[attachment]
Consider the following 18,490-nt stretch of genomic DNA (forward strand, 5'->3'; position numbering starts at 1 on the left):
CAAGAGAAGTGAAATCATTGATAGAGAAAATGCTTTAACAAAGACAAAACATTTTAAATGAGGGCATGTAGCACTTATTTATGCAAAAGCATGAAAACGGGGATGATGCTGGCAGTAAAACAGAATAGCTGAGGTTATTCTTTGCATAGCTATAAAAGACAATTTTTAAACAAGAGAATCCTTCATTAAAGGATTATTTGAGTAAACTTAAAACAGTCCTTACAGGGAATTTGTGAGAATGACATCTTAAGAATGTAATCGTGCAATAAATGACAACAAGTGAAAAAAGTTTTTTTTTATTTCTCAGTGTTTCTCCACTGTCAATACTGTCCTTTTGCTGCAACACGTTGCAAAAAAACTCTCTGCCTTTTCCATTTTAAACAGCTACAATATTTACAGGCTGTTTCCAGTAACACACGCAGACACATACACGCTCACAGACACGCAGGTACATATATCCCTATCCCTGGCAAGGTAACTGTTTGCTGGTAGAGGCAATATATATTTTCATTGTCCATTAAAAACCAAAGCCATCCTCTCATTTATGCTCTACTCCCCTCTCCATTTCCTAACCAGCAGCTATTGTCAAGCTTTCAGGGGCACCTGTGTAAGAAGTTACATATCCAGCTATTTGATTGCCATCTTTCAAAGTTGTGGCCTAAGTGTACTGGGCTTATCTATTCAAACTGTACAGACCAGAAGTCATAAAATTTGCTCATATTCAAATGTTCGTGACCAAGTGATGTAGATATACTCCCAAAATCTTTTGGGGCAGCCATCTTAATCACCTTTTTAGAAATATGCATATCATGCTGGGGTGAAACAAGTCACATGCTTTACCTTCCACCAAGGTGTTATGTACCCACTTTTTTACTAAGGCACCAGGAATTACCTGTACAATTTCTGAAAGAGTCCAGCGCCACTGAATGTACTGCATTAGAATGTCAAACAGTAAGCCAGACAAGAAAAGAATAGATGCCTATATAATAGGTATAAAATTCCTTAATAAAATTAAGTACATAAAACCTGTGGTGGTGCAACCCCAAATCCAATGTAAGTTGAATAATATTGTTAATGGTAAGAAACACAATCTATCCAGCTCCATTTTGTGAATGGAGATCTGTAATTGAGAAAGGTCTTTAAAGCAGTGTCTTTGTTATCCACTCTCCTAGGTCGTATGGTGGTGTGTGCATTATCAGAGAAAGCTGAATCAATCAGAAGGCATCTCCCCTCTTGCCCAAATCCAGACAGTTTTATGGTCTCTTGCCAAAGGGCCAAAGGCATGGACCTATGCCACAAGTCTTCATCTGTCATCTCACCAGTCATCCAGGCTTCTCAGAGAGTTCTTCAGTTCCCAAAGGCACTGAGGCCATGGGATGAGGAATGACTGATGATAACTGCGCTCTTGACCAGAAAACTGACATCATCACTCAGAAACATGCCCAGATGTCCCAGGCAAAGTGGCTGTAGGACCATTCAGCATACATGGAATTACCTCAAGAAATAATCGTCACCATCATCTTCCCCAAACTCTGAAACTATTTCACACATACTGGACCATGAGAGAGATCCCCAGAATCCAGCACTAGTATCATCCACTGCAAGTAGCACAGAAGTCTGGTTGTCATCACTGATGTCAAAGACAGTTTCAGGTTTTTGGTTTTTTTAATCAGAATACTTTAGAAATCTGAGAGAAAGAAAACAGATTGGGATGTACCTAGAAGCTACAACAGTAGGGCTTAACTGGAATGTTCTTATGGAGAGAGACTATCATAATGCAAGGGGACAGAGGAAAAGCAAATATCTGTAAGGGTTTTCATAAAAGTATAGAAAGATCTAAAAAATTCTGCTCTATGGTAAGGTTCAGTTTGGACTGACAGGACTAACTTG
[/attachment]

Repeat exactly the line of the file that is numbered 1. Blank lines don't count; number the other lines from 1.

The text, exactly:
Consider the following 18,490-nt stretch of genomic DNA (forward strand, 5'->3'; position numbering starts at 1 on the left):